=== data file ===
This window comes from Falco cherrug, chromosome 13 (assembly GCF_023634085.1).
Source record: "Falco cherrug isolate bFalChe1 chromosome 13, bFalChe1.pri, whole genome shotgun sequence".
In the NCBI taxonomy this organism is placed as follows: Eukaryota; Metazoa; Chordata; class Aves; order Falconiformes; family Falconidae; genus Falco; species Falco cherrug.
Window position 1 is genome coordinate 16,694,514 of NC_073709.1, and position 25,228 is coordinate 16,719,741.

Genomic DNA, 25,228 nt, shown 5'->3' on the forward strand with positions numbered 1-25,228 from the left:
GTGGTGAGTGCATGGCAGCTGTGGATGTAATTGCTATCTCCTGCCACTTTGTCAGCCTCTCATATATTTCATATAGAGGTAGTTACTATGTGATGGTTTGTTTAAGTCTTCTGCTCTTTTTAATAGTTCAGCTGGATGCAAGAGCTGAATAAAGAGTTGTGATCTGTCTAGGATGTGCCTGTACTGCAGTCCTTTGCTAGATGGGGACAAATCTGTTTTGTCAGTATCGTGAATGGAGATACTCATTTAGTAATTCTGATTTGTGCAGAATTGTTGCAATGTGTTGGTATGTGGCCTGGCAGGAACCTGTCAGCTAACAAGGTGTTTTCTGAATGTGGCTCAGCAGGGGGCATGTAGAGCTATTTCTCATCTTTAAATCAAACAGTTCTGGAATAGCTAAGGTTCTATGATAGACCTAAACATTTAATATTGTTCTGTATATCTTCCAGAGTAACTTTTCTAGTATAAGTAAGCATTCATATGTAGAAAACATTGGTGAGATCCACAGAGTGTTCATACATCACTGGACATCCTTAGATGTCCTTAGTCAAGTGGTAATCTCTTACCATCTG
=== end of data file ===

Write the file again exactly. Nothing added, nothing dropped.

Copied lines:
This window comes from Falco cherrug, chromosome 13 (assembly GCF_023634085.1).
Source record: "Falco cherrug isolate bFalChe1 chromosome 13, bFalChe1.pri, whole genome shotgun sequence".
In the NCBI taxonomy this organism is placed as follows: Eukaryota; Metazoa; Chordata; class Aves; order Falconiformes; family Falconidae; genus Falco; species Falco cherrug.
Window position 1 is genome coordinate 16,694,514 of NC_073709.1, and position 25,228 is coordinate 16,719,741.

Genomic DNA, 25,228 nt, shown 5'->3' on the forward strand with positions numbered 1-25,228 from the left:
GTGGTGAGTGCATGGCAGCTGTGGATGTAATTGCTATCTCCTGCCACTTTGTCAGCCTCTCATATATTTCATATAGAGGTAGTTACTATGTGATGGTTTGTTTAAGTCTTCTGCTCTTTTTAATAGTTCAGCTGGATGCAAGAGCTGAATAAAGAGTTGTGATCTGTCTAGGATGTGCCTGTACTGCAGTCCTTTGCTAGATGGGGACAAATCTGTTTTGTCAGTATCGTGAATGGAGATACTCATTTAGTAATTCTGATTTGTGCAGAATTGTTGCAATGTGTTGGTATGTGGCCTGGCAGGAACCTGTCAGCTAACAAGGTGTTTTCTGAATGTGGCTCAGCAGGGGGCATGTAGAGCTATTTCTCATCTTTAAATCAAACAGTTCTGGAATAGCTAAGGTTCTATGATAGACCTAAACATTTAATATTGTTCTGTATATCTTCCAGAGTAACTTTTCTAGTATAAGTAAGCATTCATATGTAGAAAACATTGGTGAGATCCACAGAGTGTTCATACATCACTGGACATCCTTAGATGTCCTTAGTCAAGTGGTAATCTCTTACCATCTG